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Laryngoscope. 2004 Dec;114(12):2172-5.

Vestibular evoked myogenic potentials in acute low-tone sensorineural hearing loss.

Author information

1
Department of Otolaryngology, Lo Tung Poh-Ai Hospital, I-lan, Taiwan.

Abstract

OBJECTIVE/HYPOTHESIS:

It was the authors' premise that the vestibular evoked myogenic potential (VEMP) test may be used to differentiate acute low-tone hearing loss (ALHL) from Meniere's disease with low-tone HL.

STUDY DESIGN:

Prospective study.

METHODS:

From January 2000 to December 2002, consecutive 12 patients with ALHL and another 12 patients with definite Meniere's disease with low-tone HL were enrolled in this study. All patients underwent audiometry and VEMP test, before and after treatment with isosorbide for 3 consecutive months.

RESULTS:

Before treatment, 12 patients with ALHL revealed normal VEMPs (11, 92%) and augmented VEMPs (1). After treatment, 11 (92%) patients had resolved to normal hearing within 3 days. One year later, two (17%) patients progressed to Meniere's disease. In comparison with Meniere's disease, 6 (50%) of 12 patients showed normal VEMPs before treatment, and 7 (58%) patients had their hearing improved 3 months after treatment. Comparison of VEMP responses or hearing outcome between both groups exhibited significant differences.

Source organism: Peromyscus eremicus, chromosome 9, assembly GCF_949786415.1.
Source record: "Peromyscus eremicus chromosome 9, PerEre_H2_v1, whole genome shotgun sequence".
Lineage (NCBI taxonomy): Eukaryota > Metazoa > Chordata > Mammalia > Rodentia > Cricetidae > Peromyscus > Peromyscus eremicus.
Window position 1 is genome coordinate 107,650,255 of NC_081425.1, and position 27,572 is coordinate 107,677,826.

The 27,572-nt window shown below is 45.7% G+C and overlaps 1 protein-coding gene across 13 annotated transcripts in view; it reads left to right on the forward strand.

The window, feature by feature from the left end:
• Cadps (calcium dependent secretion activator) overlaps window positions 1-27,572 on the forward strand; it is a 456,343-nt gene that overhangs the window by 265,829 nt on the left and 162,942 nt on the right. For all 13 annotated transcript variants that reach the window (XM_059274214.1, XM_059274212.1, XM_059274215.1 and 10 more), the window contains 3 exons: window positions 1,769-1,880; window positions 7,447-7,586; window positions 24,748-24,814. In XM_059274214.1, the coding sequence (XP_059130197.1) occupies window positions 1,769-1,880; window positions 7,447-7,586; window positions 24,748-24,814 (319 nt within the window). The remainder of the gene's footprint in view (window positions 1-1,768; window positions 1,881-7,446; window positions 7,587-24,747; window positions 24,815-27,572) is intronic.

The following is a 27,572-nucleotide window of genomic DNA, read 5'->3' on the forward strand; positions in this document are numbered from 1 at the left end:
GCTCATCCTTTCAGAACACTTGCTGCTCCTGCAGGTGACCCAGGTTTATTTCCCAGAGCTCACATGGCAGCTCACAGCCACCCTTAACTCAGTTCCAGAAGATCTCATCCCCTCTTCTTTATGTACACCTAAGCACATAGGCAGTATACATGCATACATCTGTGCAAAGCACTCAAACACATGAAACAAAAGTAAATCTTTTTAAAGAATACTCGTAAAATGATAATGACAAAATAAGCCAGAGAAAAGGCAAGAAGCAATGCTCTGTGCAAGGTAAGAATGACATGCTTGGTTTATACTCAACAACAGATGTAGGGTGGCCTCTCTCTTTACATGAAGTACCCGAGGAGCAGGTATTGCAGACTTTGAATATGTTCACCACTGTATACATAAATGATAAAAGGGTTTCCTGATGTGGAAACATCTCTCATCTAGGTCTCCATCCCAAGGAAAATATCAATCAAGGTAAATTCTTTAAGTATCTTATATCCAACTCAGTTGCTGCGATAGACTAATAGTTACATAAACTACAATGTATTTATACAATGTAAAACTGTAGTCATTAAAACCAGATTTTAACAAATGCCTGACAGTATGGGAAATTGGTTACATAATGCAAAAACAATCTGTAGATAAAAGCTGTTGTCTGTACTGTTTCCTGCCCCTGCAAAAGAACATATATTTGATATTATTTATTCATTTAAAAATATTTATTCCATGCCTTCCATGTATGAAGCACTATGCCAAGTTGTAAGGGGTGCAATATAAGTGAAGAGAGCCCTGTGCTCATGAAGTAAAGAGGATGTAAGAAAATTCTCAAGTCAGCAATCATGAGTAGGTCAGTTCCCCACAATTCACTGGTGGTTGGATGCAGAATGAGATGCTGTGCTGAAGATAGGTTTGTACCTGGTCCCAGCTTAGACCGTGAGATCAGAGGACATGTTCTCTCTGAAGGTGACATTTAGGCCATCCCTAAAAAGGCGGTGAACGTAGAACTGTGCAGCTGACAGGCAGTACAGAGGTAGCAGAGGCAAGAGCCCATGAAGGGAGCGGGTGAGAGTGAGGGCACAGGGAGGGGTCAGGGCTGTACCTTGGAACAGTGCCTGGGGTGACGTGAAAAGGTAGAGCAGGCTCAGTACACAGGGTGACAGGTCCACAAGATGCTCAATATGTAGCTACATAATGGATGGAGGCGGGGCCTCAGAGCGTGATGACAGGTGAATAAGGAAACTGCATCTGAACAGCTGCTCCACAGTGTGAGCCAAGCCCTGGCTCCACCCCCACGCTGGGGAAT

CONCLUSION:

Most patients with ALHL reveal normal VEMPs throughout the episode, indicating that the saccule is spared. In contrast, 50% of Meniere's disease patients with low-tone HL demonstrate abnormal VEMPs, showing a significant difference. Therefore, the VEMP test can be used to differentiate ALHL from Meniere's disease with low-tone HL.

[Indexed for MEDLINE]

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